The Good Eye – David and Saul

The Good Eye – David and Saul

The Good Eye – David and Saul.

David lived from around 1040 to 970 BC.  He may be the most famous character in the Hebrew Bible, with the possible exception of Moses. We certainly know more about him than any other biblical character. He was hand-picked by God to be anointed as King while still a young shepherd boy. He succeeded in slaying the giant Goliath while a young man, already a formidable warrior. He was a skilled musician sent to comfort the troubled, depressed King Saul. He was a fugitive running for his life as King Saul turned the tables and tried to kill him in rage and jealousy. He was finally confirmed King of Israel after Saul died. He ruled as King until his son Solomon takes the throne. David wasn’t shy, he tended to be extreme and blatant in his actions. He wore his heart on his sleeve, and the Bible doesn’t try to hide any of his flaws or weak moments. It appears that David was a man of big appetites… God, war, women. He was utterly devoted to God, but he made big mistakes. He took another man’s wife in an act of adultery, and had that woman’s husband killed, for which David paid dearly. Whenever he fell into sin, he confessed, asked forgiveness, faced the consequences, and tried to learn from his mistakes. He rarely repeated his moral blunders. He was a great king, for instance, but he was a terrible parent. His family life was in shambles, but his nation was in great shape. Because of his many psalms, we know he was a man who rejoiced, lamented, prophesied, praised, wept, raged, questioned, trusted, and revealed himself to be a thoroughly complex person who experienced deep emotions and profound insights. Obviously, David was supremely gifted in many ways. He was a great King in many ways, but he had too much blood on his hands from all those wars he waged. Most important of all, David’s  family tree produced Jesus, the Messiah, who was a direct descendant of David. David was a forefather of the Lord.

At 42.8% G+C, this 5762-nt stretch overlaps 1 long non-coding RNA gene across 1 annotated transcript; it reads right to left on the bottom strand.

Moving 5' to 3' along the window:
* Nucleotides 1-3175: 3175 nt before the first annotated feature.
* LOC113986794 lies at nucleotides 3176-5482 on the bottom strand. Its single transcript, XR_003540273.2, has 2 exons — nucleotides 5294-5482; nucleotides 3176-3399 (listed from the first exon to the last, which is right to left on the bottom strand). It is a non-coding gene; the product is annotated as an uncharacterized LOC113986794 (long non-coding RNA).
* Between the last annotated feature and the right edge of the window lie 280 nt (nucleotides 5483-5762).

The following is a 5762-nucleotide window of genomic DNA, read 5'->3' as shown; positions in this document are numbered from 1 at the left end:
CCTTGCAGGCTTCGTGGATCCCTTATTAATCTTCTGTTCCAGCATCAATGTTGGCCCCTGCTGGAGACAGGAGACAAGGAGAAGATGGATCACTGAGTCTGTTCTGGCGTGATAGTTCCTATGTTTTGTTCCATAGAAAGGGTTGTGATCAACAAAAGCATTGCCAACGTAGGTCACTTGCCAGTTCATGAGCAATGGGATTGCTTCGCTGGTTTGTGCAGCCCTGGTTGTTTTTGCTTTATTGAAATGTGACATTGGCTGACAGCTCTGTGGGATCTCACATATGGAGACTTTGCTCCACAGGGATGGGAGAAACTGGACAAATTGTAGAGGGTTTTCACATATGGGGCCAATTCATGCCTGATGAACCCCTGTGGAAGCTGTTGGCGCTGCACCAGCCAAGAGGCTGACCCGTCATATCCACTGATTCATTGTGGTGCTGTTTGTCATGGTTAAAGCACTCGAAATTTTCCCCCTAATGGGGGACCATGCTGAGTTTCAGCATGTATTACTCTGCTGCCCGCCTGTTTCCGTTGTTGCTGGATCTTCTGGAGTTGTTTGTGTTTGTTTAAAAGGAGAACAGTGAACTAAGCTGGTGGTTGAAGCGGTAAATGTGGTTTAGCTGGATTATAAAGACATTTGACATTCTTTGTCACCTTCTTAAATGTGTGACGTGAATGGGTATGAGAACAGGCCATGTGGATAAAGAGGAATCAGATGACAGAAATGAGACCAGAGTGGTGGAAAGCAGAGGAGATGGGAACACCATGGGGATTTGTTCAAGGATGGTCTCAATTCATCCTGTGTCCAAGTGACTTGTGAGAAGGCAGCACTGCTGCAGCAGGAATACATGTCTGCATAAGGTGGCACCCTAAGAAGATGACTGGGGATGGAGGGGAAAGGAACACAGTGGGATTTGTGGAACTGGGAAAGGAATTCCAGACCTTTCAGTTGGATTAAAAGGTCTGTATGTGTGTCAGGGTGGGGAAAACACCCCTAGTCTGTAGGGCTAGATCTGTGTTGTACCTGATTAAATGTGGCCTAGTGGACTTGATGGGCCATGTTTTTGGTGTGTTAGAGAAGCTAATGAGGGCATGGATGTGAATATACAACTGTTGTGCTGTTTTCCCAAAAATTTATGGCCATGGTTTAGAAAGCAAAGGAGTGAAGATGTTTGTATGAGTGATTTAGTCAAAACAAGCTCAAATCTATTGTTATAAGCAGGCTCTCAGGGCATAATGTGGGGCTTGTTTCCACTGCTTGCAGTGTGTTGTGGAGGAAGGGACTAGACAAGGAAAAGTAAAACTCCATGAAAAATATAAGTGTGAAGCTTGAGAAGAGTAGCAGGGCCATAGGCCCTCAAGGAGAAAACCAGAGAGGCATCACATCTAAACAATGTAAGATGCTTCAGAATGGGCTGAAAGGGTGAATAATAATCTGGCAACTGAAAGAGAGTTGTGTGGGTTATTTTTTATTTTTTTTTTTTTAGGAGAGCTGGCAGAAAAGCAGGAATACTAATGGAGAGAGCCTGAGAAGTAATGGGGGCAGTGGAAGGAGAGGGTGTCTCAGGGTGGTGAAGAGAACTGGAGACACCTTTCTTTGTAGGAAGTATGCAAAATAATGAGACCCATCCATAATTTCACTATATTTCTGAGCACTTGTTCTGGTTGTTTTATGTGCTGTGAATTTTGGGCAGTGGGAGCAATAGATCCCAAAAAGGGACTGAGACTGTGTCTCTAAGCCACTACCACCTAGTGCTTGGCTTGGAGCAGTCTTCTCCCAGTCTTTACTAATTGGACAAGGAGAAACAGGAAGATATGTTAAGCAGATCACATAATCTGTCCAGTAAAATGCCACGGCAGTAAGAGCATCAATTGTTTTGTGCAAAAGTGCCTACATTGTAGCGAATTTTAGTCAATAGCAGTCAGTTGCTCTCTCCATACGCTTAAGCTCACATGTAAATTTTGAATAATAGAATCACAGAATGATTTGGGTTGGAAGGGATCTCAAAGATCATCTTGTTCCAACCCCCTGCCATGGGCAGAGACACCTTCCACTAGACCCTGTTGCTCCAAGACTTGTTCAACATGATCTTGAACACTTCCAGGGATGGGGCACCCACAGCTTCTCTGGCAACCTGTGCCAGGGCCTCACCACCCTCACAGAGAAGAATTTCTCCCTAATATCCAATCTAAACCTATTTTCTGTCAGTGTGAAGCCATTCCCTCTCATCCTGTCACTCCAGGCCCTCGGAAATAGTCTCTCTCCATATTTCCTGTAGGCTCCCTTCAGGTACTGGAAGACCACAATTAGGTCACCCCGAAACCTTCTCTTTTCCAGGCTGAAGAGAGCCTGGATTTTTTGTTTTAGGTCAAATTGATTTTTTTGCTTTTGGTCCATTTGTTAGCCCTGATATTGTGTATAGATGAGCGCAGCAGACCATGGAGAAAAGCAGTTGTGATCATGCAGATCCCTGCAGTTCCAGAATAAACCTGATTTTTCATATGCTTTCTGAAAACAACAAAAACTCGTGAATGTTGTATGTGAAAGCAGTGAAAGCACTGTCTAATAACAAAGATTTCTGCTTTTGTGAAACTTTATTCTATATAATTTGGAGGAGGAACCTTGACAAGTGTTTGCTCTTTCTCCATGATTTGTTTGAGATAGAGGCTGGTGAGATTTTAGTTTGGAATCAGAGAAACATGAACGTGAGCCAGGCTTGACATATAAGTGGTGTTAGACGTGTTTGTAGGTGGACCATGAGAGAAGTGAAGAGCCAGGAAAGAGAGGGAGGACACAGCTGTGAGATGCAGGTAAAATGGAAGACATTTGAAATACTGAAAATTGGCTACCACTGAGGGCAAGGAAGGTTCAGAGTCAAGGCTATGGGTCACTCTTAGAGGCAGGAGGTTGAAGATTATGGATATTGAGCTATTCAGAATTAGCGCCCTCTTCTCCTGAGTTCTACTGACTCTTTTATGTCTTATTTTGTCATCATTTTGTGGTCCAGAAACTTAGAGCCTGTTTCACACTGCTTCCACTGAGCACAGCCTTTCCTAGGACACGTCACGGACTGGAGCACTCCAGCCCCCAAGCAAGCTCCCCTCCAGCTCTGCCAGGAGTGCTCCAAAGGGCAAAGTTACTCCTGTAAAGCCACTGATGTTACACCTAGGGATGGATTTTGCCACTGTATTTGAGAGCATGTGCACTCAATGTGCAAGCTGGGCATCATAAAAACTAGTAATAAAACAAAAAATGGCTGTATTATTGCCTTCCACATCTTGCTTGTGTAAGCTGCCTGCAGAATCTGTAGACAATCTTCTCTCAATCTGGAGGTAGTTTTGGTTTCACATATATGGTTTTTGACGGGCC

Even if David was “a man after God’s own heart” (1 Samuel 13:14), he proved to be quite a complicated character. On the one hand, David was famous for being the fiercest of warriors. In fact, for that reason, God didn’t allow David to build the Temple. On the other hand, David at times proved to be a prime example of someone with a “good eye.” He was someone with a supremely generous spirit when it was called for. We see his magnanimous heart in his Psalm 35:11-14, when he mourned and fasted for his mortal enemies. “Malicious witnesses come forward, asking me things about which I know nothing. They repay me evil for good; it makes me feel desolate as a parent bereaved. But I, when they were ill, wore sackcloth; I put myself out and fasted; I behaved as I would for my friend or my brother; I bent down in sorrow as if mourning my mother.” 

David demonstrated a good eye, a generous heart, when he on two different occasions spared his enemy Saul’s life, when he could have just as easily have killed him. In 1 Samuel 24, David finds himself on the run from Saul, and he is hiding in the very same cave Saul was relieving himself. While Saul was taking care of business in the darkness of the cave, David silently snuck up to Saul and cut off a small portion of the corner of Saul’s robe. Later, David held up that piece of robe to show Saul that he could have been killed in that vulnerable position, but that David decided not to do so. David declared to Saul, “I will not stretch out my hand against you! My hand shall not be against you!” (1 Sam. 24:10, 12). David had such great integrity before the Lord that he maintained a great respect for the position Saul held as the Lord’s anointed king. David was determined not to harm someone whom God had placed on the throne. David had the patience, faith and kindness needed to wait until God Himself removed Saul asking.

But it wasn’t long before David once again spared Saul’s life. This time Saul took 3,000 of his men to chase and capture David. David spied out where Saul was encamped, and he snuck into Saul’s tent while Saul was asleep. David took Saul’s spear and his jug of water that were right next to Saul’s head. David then went to a hilltop that was sufficiently distant from Saul’s camp, and he yelled out to Saul that he held Saul’s very spear and jug of water. So, for the second time, Saul saw firsthand that when he was vulnerable, David spared his life. “The Lord delivered you into my hand today, but I would not stretch out my hand against the Lord’s anointed. And indeed, as your life was valued much this day in my eyes, so let my life be valued much in the eyes of the Lord.” (1 Sam. 26:23-24). Once again, we see the magnanimous heart of David in action.